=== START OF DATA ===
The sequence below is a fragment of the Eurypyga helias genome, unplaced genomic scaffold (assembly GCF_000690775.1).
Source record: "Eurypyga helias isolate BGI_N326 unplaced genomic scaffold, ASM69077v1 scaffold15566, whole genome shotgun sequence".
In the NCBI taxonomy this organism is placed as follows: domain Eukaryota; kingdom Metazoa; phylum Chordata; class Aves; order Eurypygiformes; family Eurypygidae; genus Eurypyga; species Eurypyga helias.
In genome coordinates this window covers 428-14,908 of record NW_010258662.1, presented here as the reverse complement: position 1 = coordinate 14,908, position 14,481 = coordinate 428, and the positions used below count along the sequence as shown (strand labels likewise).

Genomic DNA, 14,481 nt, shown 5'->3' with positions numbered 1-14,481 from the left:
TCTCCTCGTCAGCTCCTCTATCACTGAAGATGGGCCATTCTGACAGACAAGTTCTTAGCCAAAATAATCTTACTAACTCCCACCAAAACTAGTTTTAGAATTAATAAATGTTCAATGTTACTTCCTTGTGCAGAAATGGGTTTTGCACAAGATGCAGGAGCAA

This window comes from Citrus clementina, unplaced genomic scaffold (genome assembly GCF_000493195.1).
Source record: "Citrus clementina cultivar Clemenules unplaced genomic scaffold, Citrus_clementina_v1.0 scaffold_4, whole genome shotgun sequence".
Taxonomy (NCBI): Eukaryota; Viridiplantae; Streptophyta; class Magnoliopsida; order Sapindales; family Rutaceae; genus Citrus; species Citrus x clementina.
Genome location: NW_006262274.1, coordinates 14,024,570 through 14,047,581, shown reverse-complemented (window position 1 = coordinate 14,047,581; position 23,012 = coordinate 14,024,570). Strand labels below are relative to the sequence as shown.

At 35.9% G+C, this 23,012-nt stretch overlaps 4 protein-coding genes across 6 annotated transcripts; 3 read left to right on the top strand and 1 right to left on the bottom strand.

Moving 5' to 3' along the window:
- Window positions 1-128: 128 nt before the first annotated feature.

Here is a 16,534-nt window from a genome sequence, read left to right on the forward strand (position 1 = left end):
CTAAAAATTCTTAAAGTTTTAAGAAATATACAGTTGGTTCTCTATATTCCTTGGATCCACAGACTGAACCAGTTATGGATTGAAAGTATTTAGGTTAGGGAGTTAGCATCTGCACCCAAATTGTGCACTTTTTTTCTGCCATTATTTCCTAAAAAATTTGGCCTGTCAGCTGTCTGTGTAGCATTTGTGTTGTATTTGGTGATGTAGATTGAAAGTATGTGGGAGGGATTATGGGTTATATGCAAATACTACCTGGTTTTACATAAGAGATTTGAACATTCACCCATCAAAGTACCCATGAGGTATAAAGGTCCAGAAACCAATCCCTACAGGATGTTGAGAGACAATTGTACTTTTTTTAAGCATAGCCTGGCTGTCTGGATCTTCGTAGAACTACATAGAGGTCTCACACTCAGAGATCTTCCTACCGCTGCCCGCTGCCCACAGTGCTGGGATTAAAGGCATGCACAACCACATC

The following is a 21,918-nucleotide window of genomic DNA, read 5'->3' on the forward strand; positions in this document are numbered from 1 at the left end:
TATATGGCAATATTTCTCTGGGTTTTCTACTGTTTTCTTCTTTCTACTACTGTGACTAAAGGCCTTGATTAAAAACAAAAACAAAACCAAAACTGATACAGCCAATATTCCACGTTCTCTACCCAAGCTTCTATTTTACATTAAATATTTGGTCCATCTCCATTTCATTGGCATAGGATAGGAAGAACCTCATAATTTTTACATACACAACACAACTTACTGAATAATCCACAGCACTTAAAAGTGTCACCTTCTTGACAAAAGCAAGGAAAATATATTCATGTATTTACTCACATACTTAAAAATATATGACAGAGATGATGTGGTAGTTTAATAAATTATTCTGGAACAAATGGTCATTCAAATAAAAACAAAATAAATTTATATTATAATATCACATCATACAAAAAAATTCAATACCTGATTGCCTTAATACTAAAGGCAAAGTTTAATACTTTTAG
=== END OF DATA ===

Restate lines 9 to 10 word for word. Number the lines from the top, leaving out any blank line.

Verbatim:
Taxonomy (NCBI): Eukaryota; Viridiplantae; Streptophyta; class Magnoliopsida; order Sapindales; family Rutaceae; genus Citrus; species Citrus x clementina.
Genome location: NW_006262274.1, coordinates 14,024,570 through 14,047,581, shown reverse-complemented (window position 1 = coordinate 14,047,581; position 23,012 = coordinate 14,024,570). Strand labels below are relative to the sequence as shown.